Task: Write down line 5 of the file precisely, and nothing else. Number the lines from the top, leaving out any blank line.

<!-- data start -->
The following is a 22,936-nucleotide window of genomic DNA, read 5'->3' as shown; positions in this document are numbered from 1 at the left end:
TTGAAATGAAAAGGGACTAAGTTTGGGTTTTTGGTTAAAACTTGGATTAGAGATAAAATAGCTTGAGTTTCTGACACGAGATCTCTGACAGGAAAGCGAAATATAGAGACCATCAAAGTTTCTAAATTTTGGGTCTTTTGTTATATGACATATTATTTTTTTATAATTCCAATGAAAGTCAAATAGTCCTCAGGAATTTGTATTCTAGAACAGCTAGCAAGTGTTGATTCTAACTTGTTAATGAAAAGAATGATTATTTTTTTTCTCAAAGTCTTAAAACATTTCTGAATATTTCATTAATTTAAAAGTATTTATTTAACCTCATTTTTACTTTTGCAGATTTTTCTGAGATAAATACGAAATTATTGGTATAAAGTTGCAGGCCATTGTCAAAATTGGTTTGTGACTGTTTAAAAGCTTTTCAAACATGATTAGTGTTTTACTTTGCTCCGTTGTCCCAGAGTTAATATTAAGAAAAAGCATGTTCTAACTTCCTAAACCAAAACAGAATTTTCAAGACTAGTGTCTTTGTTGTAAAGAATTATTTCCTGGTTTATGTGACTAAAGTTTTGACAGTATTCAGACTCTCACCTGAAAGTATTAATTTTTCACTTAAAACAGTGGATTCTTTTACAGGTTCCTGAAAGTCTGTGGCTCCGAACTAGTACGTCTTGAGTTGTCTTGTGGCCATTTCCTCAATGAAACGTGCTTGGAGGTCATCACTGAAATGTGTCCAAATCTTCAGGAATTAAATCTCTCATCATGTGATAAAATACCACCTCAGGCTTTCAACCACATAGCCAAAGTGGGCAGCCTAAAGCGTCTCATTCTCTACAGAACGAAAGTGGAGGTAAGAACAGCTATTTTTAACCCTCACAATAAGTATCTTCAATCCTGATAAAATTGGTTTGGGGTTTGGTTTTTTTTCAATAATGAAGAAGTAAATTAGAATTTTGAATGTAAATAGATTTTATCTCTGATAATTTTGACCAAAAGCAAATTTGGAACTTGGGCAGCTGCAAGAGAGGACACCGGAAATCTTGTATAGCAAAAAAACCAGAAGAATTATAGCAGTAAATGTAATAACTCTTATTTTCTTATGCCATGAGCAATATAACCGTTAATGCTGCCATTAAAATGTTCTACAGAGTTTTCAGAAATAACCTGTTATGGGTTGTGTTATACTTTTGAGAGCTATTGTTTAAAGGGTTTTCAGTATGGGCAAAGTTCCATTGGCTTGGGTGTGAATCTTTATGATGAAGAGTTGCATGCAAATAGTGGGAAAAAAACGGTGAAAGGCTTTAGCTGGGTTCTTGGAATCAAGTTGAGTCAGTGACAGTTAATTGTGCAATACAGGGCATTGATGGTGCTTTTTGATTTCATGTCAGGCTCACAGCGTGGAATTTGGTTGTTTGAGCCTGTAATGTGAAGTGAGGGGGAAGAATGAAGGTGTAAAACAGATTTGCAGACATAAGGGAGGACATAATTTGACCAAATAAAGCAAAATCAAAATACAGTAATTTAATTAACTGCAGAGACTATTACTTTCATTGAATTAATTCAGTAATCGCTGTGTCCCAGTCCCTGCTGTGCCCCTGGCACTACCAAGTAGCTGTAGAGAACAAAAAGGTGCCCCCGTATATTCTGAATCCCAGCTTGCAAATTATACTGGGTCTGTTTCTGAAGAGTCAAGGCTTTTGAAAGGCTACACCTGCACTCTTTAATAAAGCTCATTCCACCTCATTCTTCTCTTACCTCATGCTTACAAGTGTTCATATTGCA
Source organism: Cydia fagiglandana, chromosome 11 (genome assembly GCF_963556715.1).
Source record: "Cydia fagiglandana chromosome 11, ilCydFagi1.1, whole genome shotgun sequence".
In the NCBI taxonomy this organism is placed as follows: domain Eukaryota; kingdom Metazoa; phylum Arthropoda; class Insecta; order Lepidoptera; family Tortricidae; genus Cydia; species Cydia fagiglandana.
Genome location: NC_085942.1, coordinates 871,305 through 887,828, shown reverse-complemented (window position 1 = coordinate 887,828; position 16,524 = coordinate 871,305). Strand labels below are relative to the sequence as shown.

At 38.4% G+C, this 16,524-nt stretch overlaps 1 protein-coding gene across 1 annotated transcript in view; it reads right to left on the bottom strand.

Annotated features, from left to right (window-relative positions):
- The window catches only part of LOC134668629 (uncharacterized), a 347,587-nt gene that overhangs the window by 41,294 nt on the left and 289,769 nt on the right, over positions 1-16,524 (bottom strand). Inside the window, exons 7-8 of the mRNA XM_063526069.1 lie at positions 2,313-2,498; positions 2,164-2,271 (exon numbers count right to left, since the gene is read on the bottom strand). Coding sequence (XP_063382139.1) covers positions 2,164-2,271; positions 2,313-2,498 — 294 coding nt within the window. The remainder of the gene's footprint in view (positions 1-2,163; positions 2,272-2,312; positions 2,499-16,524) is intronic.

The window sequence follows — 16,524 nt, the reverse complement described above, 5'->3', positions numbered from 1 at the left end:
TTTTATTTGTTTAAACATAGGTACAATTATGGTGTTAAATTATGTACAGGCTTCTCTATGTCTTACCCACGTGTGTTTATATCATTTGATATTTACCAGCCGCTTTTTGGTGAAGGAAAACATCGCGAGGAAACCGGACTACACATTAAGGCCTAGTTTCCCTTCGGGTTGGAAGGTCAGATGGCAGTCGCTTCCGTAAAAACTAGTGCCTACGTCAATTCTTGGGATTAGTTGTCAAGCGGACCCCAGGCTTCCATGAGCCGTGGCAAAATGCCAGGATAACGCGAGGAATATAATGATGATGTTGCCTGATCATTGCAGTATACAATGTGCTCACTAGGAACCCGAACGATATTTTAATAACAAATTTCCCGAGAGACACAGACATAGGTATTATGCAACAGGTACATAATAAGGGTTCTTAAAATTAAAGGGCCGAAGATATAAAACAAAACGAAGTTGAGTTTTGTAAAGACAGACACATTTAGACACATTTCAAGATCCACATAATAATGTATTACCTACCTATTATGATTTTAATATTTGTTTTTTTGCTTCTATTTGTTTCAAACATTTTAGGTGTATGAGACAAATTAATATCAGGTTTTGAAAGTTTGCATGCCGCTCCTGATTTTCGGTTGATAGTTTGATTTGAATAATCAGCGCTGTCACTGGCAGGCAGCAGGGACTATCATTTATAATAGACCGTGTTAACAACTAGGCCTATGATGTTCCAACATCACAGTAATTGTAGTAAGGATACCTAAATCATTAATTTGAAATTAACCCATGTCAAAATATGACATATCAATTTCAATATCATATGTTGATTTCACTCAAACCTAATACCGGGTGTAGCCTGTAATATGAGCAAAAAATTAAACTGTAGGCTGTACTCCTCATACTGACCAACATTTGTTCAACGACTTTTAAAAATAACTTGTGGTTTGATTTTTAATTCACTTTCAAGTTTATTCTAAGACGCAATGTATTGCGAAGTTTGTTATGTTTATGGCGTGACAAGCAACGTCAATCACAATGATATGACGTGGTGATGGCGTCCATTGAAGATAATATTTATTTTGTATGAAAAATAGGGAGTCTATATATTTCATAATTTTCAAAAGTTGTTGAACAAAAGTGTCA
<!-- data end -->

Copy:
In the NCBI taxonomy this organism is placed as follows: domain Eukaryota; kingdom Metazoa; phylum Arthropoda; class Insecta; order Lepidoptera; family Tortricidae; genus Cydia; species Cydia fagiglandana.